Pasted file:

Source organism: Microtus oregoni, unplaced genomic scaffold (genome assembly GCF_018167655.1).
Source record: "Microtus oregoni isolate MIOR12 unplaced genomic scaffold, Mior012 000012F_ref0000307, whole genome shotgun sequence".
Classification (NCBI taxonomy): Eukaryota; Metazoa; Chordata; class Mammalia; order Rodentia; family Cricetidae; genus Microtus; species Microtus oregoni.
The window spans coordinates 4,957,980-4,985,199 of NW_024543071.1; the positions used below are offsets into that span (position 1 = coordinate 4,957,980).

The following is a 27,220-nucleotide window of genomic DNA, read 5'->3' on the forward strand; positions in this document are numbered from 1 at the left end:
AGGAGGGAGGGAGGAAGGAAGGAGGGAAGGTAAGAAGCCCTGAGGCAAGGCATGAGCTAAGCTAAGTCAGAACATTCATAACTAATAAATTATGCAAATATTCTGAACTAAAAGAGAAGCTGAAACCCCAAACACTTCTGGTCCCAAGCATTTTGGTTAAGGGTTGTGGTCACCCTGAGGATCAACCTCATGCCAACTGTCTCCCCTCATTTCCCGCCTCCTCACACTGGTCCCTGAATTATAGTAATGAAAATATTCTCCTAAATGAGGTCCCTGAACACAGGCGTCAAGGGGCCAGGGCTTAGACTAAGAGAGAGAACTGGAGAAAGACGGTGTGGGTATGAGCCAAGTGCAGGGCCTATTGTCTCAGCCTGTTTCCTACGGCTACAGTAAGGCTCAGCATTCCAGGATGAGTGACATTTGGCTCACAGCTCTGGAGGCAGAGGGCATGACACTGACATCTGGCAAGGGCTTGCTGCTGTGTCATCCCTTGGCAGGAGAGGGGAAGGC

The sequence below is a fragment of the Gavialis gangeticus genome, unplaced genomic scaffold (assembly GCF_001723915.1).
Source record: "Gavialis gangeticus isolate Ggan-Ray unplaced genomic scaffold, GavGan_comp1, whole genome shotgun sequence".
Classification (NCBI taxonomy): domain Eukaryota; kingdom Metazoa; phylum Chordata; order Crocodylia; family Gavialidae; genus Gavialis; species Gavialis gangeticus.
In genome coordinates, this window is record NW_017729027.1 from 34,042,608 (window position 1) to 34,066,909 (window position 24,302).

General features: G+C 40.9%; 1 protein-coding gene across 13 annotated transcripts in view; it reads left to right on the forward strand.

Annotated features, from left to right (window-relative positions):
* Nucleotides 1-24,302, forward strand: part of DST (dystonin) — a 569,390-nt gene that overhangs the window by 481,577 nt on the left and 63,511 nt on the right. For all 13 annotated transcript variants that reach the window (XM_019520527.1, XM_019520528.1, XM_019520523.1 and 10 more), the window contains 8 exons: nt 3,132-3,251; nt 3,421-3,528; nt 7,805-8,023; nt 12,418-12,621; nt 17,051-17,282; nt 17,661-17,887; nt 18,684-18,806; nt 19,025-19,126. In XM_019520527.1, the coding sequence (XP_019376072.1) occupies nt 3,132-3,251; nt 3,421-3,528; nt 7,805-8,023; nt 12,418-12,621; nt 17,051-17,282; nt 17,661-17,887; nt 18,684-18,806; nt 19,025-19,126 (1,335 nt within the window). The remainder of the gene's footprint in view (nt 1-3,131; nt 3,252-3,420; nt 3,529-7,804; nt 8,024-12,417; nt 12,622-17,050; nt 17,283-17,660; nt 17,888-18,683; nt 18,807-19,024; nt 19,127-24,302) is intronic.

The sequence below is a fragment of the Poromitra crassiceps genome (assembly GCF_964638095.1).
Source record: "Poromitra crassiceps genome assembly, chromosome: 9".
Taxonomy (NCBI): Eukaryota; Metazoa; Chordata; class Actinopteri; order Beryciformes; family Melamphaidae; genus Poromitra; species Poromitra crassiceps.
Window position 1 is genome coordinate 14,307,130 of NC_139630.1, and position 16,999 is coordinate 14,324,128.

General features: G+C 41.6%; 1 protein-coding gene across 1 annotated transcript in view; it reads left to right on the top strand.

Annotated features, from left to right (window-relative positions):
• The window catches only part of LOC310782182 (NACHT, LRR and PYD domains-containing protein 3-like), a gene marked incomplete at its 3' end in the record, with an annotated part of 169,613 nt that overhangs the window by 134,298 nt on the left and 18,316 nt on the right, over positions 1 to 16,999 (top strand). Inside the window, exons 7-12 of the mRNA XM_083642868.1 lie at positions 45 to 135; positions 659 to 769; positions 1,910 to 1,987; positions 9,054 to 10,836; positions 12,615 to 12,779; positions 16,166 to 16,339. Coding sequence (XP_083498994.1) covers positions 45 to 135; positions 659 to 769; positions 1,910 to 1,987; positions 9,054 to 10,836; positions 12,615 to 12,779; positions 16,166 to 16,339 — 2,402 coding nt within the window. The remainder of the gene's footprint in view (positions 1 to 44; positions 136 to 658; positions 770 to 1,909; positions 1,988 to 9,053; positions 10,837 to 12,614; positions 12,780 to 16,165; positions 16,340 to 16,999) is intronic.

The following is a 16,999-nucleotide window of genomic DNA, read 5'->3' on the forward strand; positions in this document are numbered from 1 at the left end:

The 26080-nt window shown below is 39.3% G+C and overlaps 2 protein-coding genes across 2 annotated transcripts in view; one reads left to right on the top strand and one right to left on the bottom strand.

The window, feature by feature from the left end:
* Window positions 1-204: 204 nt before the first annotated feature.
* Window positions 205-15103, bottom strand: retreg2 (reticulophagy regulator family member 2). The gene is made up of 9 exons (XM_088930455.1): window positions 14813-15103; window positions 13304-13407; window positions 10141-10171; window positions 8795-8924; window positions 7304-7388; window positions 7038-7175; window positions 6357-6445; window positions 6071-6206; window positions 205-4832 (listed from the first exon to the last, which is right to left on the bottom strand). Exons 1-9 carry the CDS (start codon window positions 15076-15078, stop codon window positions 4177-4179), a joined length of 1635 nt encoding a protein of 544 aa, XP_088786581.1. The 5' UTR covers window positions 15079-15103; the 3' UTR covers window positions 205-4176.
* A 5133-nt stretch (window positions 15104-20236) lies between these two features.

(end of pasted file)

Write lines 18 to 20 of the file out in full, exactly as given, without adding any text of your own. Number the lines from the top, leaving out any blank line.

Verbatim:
General features: G+C 41.6%; 1 protein-coding gene across 1 annotated transcript in view; it reads left to right on the top strand.

Annotated features, from left to right (window-relative positions):
• The window catches only part of LOC310782182 (NACHT, LRR and PYD domains-containing protein 3-like), a gene marked incomplete at its 3' end in the record, with an annotated part of 169,613 nt that overhangs the window by 134,298 nt on the left and 18,316 nt on the right, over positions 1 to 16,999 (top strand). Inside the window, exons 7-12 of the mRNA XM_083642868.1 lie at positions 45 to 135; positions 659 to 769; positions 1,910 to 1,987; positions 9,054 to 10,836; positions 12,615 to 12,779; positions 16,166 to 16,339. Coding sequence (XP_083498994.1) covers positions 45 to 135; positions 659 to 769; positions 1,910 to 1,987; positions 9,054 to 10,836; positions 12,615 to 12,779; positions 16,166 to 16,339 — 2,402 coding nt within the window. The remainder of the gene's footprint in view (positions 1 to 44; positions 136 to 658; positions 770 to 1,909; positions 1,988 to 9,053; positions 10,837 to 12,614; positions 12,780 to 16,165; positions 16,340 to 16,999) is intronic.